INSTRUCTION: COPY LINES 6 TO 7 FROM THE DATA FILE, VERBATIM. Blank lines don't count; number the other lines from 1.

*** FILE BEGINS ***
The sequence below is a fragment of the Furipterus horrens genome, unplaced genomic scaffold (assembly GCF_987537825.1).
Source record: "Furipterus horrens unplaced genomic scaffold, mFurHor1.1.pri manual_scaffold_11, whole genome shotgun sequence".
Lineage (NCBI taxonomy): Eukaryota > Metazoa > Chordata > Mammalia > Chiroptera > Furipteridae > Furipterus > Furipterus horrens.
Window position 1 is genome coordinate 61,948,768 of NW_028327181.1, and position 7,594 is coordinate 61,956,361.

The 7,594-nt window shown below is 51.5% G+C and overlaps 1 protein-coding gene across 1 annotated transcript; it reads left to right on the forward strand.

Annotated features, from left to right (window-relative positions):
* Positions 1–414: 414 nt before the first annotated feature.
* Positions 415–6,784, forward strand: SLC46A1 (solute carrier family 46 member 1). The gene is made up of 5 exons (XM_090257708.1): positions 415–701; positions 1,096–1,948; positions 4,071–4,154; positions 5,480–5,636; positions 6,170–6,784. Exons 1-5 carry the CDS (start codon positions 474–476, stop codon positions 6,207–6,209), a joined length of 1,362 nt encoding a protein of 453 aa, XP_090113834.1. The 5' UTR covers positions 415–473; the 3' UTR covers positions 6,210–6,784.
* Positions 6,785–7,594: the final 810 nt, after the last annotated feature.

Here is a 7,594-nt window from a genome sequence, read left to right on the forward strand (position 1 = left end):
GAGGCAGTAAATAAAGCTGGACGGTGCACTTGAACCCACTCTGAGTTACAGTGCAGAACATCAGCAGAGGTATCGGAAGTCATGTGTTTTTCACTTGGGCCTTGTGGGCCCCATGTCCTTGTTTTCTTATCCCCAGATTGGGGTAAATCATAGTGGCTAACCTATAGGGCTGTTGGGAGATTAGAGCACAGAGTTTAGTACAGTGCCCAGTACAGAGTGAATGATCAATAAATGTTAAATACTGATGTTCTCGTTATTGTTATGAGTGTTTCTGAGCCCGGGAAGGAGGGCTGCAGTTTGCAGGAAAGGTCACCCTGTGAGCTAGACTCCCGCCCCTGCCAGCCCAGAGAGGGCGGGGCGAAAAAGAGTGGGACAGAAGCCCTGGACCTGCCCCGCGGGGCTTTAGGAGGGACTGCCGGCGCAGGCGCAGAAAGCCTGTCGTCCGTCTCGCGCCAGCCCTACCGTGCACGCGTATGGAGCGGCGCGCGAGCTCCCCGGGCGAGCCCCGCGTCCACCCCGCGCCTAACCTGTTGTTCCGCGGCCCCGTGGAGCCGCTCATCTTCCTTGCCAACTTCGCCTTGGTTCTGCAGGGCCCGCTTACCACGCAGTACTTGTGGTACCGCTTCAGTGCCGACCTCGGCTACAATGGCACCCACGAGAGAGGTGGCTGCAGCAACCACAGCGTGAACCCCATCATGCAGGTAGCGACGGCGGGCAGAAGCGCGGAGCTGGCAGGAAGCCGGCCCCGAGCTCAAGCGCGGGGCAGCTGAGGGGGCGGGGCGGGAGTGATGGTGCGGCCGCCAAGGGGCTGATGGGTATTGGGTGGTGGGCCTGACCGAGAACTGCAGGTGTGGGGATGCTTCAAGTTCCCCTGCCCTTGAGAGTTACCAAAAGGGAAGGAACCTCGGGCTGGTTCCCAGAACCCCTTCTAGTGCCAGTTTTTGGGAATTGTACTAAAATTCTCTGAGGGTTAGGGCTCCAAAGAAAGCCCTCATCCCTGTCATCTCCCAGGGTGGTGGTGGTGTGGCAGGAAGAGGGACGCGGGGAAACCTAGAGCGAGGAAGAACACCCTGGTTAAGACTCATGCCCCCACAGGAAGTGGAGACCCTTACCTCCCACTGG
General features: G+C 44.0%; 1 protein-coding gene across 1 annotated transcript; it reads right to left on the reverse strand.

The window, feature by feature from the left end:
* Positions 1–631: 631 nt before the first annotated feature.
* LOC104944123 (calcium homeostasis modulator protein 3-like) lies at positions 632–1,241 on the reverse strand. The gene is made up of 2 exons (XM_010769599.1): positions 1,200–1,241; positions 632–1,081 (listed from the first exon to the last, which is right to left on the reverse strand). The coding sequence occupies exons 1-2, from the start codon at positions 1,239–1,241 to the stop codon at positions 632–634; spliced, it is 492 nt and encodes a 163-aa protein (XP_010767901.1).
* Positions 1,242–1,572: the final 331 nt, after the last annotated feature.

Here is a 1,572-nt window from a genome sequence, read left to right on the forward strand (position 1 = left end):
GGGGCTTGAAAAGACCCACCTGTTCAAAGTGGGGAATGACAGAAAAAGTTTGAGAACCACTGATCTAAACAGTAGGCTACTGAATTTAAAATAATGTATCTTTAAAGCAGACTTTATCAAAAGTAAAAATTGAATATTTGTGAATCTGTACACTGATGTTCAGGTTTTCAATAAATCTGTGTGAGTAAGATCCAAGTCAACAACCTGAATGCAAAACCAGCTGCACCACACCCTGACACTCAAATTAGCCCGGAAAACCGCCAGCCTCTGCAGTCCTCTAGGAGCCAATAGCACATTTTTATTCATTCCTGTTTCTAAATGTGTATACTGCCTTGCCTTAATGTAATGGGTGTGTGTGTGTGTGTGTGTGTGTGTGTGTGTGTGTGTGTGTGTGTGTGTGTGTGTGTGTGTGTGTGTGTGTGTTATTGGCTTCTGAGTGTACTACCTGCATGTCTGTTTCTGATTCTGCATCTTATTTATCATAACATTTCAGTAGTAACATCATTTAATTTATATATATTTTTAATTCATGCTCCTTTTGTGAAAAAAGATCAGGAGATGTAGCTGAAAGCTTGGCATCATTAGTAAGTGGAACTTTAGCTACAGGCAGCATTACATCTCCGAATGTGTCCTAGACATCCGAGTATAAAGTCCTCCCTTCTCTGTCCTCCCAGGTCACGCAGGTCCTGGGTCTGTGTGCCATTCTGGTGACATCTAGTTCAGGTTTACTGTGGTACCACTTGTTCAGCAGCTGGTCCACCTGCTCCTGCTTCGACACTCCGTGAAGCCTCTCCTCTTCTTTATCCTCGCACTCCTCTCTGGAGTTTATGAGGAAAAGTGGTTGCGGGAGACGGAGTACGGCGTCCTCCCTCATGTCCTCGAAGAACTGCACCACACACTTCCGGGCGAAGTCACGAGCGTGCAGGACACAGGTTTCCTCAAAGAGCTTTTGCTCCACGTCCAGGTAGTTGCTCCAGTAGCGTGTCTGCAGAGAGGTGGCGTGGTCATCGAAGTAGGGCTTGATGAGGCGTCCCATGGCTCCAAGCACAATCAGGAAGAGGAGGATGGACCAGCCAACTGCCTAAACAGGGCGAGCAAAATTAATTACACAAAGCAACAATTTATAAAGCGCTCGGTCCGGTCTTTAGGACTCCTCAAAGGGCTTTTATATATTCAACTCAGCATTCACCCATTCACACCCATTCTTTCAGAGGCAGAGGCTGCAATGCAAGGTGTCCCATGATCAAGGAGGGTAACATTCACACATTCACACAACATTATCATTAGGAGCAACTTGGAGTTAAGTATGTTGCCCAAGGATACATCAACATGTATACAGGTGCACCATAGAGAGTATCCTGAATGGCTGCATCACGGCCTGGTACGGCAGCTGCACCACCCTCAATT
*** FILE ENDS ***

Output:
Annotated features, from left to right (window-relative positions):
* Positions 1–414: 414 nt before the first annotated feature.